It’s the demand inherent to making a spectacle of herself that counts. That demand for a patient reading meant that Liz struggled with the understanding that she wasn’t loved. “You can never be too patient with the ones you don’t love enough.” This stubborn refusal of interpretation was her way to remain in denial about her loved one’s non-affections

Over the years, I’ve spent a lot of time looking back and trying to understand Liz. Friends and colleagues dismiss her as a kook. When a friend mentioned that her dissertation topic would be about slapstick comedy, Liz stopped and started to hit herself. Her voice widened and she began shouting for “water” with each slap. A few minutes later she explained that she was performing an aboriginal rain dance. Once, when escorting a famous philosopher around campus, this woman asked me expressly to keep Liz and her mania away from her person at upcoming public events. For a while, I gave up and trying to figure out what was wrong with Liz and, if asked, would go with the flow by summarizing her as ‘nuts.’ I would argue in vain against her intellectual positions as if they were truly intellectual and not simply painful formations of emotional immaturity grinding against a stubborn refusal to be “fragile” in the face of adversity and intellectual complexity. It wasn’t until I was myself carried away by an under-current of obsessive feeling that I began to relate to her. Reading around, I came to understand that Liz was an eroto-maniac.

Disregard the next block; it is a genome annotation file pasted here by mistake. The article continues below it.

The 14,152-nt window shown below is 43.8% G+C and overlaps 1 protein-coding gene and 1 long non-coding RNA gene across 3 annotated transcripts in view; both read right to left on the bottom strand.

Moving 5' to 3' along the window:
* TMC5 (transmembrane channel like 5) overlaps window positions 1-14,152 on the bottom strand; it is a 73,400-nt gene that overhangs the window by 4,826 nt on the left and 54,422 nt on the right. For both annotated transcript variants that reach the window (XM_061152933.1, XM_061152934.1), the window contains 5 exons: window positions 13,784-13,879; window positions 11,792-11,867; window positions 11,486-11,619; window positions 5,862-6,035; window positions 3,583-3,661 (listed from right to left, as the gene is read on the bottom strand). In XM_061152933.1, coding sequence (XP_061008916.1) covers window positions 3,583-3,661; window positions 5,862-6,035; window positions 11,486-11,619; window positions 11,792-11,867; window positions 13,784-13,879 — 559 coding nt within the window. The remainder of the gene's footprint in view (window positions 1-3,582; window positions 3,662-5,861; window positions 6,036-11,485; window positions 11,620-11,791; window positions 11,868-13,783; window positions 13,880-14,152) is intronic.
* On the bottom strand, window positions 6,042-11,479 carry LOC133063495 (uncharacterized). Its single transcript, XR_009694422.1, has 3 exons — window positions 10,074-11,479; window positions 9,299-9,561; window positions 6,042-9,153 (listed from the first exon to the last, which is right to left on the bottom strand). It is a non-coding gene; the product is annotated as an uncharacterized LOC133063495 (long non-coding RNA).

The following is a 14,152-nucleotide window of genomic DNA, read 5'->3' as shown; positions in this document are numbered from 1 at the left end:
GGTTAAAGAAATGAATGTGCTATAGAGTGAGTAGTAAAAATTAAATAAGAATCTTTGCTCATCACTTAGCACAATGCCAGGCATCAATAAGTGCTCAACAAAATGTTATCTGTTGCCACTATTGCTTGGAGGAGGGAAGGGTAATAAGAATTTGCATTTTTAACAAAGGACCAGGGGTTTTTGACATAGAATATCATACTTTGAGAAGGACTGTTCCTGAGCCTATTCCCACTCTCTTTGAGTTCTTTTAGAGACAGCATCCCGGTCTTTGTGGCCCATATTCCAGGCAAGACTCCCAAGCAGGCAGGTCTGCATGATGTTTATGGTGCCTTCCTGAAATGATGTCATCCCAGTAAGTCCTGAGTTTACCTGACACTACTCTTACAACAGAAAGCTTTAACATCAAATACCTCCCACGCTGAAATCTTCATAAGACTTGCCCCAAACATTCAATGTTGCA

Ian McEwan’s creepy novel, Enduring Love, puts a spotlight on eroto-mania. In the aftermath of a ballooning accident, science writer Joe Rose meets born-again layabout Jed Parry and “something” passes between them. Jed begins to stalk Joe, talking endlessly about what Joe communicated to him on the fateful day they met. He accuses Joe of using curtains to send signals that torment him. Over the course of the novel, no one believes Joe is being stalked. He is the one accused of having gone mad, living a life of delusion. Eventually Joe remembers a case he once read about:

This woman was convinced that all of London Society was talking about her affair with the king and that he was deeply perturbed. On one visit, when she could not find a hotel room, she felt the king had used his influence to prevent her from staying in London. The one thing she knew for certain was that the king loved her. She loved him in return, but she resented him bitterly. He turned her away, and yet he never stopped giving her hope. He sent her signals that she alone could read, and he let her know that however inconvenient it was, however embarrassing and inappropriate, he loved her and always would. He used the curtains in the windows of Buckingham Palace to communicate with her. She lived her life in the prison gloom of delusion.